The Morality of Law
This thesis defends a unified theory of morality and law: the one-system view or the normative continuity between morality and law. The one-system view contends that law and morality belong to one normative domain: the moral domain or the domain of practical reason. As part of the moral domain, the law is and ought to be made, interpreted and applied within the limits of moral justification. Legal duties are moral duties because the law belongs to the moral domain; consequently, what cannot be morally justified cannot be justified legally. The possibility of having more than one morally right answer to a legal case does not contradict the moral thesis. However, it rules out the possibility of a law that cannot be morally justified. Contrary to legal positivism, which argues that anything, including wicked decrees, can attain the status of law, this thesis denies the legal standing to laws that cannot be morally justified.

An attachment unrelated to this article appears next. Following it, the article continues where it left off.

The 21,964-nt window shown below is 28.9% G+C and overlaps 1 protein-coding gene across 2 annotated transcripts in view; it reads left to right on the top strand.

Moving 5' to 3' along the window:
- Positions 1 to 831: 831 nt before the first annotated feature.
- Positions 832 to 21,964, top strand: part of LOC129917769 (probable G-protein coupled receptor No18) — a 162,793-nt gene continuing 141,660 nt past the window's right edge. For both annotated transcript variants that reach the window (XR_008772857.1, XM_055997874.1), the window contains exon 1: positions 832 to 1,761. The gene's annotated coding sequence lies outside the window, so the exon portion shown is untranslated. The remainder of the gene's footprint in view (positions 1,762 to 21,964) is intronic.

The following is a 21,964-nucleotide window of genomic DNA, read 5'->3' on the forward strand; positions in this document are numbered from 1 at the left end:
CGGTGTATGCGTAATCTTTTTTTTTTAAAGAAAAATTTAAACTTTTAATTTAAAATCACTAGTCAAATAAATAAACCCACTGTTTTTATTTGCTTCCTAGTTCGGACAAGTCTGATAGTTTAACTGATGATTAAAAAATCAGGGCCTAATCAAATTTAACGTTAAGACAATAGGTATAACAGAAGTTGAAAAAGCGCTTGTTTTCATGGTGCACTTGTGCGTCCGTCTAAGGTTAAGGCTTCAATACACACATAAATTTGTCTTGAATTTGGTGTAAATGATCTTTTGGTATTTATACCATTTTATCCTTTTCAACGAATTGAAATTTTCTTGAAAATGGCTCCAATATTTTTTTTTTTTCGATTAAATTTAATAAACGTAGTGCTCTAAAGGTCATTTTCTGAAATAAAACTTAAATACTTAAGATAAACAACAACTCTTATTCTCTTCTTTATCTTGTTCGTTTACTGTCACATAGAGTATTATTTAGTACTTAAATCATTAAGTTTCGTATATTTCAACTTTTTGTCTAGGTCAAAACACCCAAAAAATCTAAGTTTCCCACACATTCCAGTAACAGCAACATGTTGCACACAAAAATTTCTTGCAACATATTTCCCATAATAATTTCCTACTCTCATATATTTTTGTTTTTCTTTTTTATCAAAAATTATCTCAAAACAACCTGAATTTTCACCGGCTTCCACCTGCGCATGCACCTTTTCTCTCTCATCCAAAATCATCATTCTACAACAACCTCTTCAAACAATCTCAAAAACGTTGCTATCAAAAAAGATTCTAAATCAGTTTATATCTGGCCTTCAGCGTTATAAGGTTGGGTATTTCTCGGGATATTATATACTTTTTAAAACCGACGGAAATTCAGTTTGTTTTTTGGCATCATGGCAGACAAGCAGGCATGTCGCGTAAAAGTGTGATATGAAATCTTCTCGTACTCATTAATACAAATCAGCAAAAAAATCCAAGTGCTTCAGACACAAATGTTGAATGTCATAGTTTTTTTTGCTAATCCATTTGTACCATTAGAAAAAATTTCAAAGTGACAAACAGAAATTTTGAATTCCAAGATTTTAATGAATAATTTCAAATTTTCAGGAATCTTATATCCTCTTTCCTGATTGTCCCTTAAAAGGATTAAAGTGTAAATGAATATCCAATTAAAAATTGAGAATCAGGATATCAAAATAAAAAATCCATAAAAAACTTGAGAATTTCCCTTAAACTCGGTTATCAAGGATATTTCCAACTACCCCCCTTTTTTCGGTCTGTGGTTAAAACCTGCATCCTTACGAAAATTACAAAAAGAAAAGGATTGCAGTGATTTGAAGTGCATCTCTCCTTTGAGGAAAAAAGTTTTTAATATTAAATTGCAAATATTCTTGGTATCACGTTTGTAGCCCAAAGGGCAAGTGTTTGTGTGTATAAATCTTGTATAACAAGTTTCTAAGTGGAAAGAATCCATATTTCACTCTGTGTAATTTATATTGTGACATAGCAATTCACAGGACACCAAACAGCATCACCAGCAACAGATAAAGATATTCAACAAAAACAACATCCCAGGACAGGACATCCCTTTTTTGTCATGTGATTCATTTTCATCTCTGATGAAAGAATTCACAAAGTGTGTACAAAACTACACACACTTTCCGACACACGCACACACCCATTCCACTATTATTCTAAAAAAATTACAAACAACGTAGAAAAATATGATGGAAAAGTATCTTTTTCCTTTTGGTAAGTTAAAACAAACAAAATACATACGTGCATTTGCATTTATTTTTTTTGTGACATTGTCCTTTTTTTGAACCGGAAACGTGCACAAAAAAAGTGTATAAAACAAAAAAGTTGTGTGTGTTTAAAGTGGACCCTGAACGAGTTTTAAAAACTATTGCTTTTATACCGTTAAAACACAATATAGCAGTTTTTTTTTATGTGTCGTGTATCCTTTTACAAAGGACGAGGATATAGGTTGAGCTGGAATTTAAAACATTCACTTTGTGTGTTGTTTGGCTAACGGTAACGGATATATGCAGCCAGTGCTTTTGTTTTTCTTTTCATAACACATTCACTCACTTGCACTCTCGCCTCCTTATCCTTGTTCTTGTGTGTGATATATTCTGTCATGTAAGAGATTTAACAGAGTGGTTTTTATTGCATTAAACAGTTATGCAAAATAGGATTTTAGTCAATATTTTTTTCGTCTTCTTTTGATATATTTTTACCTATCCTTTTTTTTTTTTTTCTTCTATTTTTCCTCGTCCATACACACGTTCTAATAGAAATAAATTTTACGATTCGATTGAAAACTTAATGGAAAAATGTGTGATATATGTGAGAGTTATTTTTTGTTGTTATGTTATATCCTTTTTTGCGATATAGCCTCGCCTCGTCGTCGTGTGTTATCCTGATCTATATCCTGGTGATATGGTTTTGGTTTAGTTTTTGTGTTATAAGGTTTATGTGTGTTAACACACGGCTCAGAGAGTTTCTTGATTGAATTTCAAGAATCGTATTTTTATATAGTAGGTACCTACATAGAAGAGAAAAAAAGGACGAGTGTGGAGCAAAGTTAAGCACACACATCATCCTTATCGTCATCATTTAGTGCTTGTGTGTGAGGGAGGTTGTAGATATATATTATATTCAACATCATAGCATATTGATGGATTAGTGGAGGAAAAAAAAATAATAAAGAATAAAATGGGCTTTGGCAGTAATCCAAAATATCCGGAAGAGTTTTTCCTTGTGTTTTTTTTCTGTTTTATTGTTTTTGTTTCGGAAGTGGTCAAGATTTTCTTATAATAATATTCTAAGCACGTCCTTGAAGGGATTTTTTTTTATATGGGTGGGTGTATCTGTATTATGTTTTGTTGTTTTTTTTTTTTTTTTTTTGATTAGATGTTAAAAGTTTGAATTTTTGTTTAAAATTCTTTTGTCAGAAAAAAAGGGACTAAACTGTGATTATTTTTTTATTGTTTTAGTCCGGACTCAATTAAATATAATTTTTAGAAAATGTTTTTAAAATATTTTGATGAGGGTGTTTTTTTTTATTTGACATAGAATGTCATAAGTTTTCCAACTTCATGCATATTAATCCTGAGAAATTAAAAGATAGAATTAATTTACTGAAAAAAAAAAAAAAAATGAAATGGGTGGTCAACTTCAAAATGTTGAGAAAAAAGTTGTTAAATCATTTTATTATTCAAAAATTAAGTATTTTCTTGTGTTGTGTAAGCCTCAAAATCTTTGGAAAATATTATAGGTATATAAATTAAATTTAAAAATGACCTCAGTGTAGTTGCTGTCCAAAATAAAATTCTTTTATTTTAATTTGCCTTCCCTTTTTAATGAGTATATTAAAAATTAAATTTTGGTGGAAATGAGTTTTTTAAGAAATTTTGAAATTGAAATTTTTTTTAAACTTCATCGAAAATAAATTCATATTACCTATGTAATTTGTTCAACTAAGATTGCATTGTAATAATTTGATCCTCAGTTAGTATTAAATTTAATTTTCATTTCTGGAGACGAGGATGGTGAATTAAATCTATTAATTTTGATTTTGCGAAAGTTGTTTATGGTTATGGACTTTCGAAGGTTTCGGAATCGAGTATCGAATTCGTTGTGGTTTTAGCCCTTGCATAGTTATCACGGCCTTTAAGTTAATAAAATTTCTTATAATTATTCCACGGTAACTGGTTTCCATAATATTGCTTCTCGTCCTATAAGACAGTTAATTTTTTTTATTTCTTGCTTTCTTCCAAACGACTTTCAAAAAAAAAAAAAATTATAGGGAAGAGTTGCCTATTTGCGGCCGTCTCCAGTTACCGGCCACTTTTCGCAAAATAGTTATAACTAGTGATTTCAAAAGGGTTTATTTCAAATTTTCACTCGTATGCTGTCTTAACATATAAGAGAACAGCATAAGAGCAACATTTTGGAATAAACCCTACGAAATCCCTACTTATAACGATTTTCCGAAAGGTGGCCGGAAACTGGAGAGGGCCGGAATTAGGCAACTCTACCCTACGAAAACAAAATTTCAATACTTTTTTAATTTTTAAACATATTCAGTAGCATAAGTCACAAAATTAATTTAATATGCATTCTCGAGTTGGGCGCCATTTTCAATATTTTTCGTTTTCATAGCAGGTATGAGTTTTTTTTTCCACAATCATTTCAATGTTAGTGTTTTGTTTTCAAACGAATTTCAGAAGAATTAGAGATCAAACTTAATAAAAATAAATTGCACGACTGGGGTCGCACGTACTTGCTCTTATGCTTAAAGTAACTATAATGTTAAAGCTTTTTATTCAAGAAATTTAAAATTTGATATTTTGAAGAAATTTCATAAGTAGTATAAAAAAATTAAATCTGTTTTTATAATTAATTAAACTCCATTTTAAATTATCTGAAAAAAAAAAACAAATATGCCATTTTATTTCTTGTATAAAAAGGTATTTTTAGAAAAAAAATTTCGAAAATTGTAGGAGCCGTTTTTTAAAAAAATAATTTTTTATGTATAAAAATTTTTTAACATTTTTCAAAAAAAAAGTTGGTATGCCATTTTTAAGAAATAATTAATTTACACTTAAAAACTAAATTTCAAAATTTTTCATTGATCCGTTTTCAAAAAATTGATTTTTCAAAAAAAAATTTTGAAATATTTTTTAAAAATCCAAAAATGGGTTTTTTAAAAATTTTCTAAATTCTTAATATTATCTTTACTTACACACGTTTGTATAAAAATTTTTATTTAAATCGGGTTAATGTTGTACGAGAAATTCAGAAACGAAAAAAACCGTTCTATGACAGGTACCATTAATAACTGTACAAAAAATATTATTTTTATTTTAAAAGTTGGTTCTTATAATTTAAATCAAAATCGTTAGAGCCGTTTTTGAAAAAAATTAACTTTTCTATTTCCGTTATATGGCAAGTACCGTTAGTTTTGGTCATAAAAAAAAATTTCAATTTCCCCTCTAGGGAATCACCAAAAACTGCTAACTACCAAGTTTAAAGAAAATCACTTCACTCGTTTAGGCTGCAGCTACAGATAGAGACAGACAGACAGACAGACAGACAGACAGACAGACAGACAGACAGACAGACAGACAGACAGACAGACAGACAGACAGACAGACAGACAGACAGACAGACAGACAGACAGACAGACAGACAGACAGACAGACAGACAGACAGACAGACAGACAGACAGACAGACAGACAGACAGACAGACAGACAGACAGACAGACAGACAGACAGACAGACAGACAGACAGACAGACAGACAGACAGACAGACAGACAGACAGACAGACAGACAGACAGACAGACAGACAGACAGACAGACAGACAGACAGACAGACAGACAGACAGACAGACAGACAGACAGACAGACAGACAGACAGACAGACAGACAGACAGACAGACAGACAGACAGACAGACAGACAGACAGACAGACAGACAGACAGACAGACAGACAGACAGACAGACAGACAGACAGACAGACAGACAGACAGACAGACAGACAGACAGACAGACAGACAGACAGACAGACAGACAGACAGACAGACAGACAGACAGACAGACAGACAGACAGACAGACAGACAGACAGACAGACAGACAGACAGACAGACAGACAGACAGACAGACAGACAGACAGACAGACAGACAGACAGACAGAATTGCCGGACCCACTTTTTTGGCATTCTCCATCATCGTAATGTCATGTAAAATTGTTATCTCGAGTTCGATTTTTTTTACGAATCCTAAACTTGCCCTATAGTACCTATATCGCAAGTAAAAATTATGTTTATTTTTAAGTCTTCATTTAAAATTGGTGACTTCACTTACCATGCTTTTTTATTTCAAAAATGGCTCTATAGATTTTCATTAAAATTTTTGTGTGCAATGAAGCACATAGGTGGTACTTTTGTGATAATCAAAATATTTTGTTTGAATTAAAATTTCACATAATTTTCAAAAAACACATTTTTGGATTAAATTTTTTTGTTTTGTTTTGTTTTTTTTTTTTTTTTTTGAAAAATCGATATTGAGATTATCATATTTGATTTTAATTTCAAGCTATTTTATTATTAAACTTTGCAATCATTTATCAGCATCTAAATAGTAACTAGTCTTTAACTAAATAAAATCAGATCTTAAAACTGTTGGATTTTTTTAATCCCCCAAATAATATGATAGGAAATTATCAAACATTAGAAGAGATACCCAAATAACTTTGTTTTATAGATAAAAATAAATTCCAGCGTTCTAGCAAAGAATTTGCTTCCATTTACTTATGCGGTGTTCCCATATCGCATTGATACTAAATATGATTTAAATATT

Acknowledging or denying the status of law to ‘wicked laws’ is the bone of contention between legal positivism and legal non-positivism. There seems to be no middle ground and no possibility of sublating these two positions into a higher synthesis. One of the virtues of legal positivism is that it has highlighted the autonomy of positive law, which is inevitable and morally necessary for the validity of the law. Our disagreement is about the status of the morality of law: is law moral? I argue that the non-positivist legal theory defended here avoids the problems and the shortcomings of legal positivism that arise from denying the morality of law. The thesis, therefore, squarely situates itself within the tradition of non-positivism.
The thesis has four chapters. The first chapter presents and criticises the legal positivist understanding of the normativity of the law. The second chapter addresses the question of the morality of law through Dworkin’s analysis of the relationship between law and morality. Finally, chapters three and four discuss the questions of the legal status of wicked laws and the justification for disobeying the law.
PublisherUiT Norges arktiske universitet
UiT The Arctic University of Norway
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